For the most part, everyone createspace-published that I have read or spoken to, has been happy with the final product. Really sadly, I’m not one of these people.
When the proof copy of my book arrived last week, I was big-time disappointed. By now the world knows I’m a horrible perfectionist, so maybe this isn’t a surprise. Mostly the problem was the cover. Createspace only offer a gloss laminate, and for the cover I have this doesn’t seem to work well at all. Combined with paper that is nothing like the kind you would normally find in a paperback, and the US (rather than UK) standard size I was, well, gutted actually.
Obviously, the non-standard size was something I knew about when setting up the account. Neither createspace nor IngramSpark offer UK standard children’s novel trim size in cream paper. Using white paper for fiction screams self-published I’m told, so trim size was a compromise I had to get my head around. But the glossy cover? Not possible. And createspace don’t offer the option of matte laminate.
So I’ve closed my createspace account, and won’t be printing through them.
Not such a radical choice when you know that IngramSpark distribute through Amazon – and also have the option of a matte cover. IngramSpark paper is less shiny, more paperback-ish too (by a touch). But I have yet to receive a matte cover proof, so my mind has gone to what would happen if I published only through a regular (non POD) printer without a direct route into Amazon – ?
As an indie author the lines to readers are pretty limited. Independent bookshops MIGHT stock your book, the biggies are unlikely to do so unless there is prior, established readership interest. People buy books either online or in store and although indie authors often sell through their own website that only works if people know where to find you. Everyone knows where to find Amazon.
Realistically, there is no Life without Amazon – not being available through them would be instant sales (and exposure) suicide.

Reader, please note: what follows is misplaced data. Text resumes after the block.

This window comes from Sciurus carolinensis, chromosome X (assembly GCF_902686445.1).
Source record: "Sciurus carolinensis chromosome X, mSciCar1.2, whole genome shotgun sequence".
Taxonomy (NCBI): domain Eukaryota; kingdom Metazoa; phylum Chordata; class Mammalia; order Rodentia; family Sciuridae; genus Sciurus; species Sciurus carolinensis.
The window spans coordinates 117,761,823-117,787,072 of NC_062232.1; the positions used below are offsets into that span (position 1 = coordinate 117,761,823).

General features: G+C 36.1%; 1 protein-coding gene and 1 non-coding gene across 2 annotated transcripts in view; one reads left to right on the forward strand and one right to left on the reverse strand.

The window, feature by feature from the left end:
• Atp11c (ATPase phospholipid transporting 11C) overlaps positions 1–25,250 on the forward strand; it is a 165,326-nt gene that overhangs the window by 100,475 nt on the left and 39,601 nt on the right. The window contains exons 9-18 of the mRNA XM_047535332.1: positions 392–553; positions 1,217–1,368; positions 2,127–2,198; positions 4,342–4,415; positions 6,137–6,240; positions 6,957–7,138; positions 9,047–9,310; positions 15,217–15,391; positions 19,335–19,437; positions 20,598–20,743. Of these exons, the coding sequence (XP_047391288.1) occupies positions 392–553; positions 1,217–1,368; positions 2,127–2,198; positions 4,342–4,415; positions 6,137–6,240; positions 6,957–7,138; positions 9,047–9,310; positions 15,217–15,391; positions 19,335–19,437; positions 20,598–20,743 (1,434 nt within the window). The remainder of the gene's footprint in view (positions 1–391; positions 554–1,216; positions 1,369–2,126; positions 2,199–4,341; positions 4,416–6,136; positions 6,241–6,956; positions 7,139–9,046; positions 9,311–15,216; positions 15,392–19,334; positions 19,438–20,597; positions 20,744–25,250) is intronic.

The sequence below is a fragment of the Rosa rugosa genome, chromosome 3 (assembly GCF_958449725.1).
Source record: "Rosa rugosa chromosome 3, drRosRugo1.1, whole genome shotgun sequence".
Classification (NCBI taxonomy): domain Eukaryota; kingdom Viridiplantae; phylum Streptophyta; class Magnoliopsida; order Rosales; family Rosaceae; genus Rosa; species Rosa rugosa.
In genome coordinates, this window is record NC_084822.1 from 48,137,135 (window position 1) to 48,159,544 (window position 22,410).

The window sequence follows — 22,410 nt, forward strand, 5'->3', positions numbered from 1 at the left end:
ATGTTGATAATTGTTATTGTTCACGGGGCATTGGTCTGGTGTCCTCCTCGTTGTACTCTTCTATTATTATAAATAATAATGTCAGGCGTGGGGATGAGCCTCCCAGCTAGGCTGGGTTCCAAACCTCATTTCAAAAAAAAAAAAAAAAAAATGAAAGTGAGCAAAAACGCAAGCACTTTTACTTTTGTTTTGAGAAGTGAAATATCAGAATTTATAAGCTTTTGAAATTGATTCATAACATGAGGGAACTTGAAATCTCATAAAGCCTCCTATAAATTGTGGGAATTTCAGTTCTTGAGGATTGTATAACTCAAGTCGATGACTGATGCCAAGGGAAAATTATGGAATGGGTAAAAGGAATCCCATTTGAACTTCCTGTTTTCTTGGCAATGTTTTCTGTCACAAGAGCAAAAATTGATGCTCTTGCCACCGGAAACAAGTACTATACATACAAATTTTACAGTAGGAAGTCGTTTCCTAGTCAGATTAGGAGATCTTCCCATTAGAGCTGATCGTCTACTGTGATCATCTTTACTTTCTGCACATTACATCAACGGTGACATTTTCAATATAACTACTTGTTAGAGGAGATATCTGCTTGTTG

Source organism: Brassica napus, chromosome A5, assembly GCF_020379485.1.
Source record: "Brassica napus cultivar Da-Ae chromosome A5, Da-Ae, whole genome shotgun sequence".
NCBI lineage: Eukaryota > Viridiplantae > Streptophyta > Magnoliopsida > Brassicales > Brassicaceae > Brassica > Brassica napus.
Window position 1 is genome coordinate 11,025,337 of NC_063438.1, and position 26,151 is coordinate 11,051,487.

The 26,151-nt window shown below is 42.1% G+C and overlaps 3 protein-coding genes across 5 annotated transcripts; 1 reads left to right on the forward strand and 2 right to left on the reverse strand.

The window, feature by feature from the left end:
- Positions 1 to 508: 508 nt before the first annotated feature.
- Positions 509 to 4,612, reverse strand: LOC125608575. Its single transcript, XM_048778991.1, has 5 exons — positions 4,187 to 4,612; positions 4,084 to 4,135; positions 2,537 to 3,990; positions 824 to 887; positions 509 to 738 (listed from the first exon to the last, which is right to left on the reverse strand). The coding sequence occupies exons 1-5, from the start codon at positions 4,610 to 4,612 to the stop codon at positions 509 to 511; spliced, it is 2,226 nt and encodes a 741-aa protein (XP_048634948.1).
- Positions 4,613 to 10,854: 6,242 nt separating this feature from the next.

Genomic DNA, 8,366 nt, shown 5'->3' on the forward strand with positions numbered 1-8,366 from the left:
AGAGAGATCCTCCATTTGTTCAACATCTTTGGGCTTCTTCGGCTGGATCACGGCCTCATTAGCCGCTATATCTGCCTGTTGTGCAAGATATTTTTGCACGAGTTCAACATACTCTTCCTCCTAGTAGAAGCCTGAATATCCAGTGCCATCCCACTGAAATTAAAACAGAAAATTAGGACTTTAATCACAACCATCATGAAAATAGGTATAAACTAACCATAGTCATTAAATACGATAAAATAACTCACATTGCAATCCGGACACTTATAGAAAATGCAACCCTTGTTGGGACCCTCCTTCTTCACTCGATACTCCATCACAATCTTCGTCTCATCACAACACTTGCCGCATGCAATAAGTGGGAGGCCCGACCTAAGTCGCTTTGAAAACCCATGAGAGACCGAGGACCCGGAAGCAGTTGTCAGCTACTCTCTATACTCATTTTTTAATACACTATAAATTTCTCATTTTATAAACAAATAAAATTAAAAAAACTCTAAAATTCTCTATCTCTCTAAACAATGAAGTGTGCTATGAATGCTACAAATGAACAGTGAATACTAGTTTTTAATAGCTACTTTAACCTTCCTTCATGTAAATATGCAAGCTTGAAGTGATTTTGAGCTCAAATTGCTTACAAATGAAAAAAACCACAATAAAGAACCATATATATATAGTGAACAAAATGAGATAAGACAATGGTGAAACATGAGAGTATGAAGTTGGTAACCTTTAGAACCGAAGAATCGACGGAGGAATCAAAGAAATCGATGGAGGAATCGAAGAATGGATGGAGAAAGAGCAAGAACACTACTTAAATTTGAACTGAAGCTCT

So is there another way? Well, you could sell direct. The process itself sounds pretty straightforward: you put your book on the site, someone buys it, Amazon passes on the order, you ship the book and get paid via Amazon. But what about the sums?
Without going into what all the different charges are (‘cos whatever they are called each charge boils down to money off revenue), on a kids’ book priced at 6.99 it goes approximately like this:
|Credit on Item Sale|
|Item Sale Price||£6.99|
|Domestic Shipping Credit||£1.65 (my estimate)|
|Total Credit on Sale||£8.64|
|Referral Fee||– £1.00 (this is 15% of item price)|
|Per-item Fee||– £0.75|
|Variable Closing Fee||– £0.43|
|Total Amazon Fees||– £2.18|
|VAT (15%)||– £0.33|
|Total Credited to your account||£6.13|
From this £6.13 you need to pay book production costs and p&p, which in my reckoning come to somewhere between £4.15 – £4.85, depending on your printing costs (more in next week’s post) and based on 1st class postage. This would leave between £1.28 – £1.98 revenue, which is pretty healthy compared to the £0.81 left from a POD sale. And super healthy compared to what you’d get through a bookseller.
If you’re an optimist (and you would probably need to be in order to go down this road) then you could also pay a £25 monthly fee instead of the £0.43 per-item cost. The first 3 months are currently being offered free
Amazon also have a service where you supply stock and they ship on your behalf, but I’m not going to get into that option because it doesn’t seem cost-effective unless you are doing major sales. But if you want details, check out http://services.amazon.co.uk/services/fulfilment-by-amazon/features-benefits.htm.
So – is anyone else’s head spinning?
Yeah, I thought so.
For now, I’m still waiting for a matte cover proof from IngramSpark – and hoping for the best. Although the sums for selling direct via Amazon seem good, selling POD via IngramSpark gives you distribution via Amazon as well as giving your readers the option to order a book direct from their local bookstore. And selling direct through Amazon would be either a lot of work if selling lots of books, or a waste of time if not selling many.
For now, I’ve put off ‘book launch’ until November. Next week I’ll be looking at getting books via a regular offset printer.
Maybe next time take an aspirin before starting to read this blog!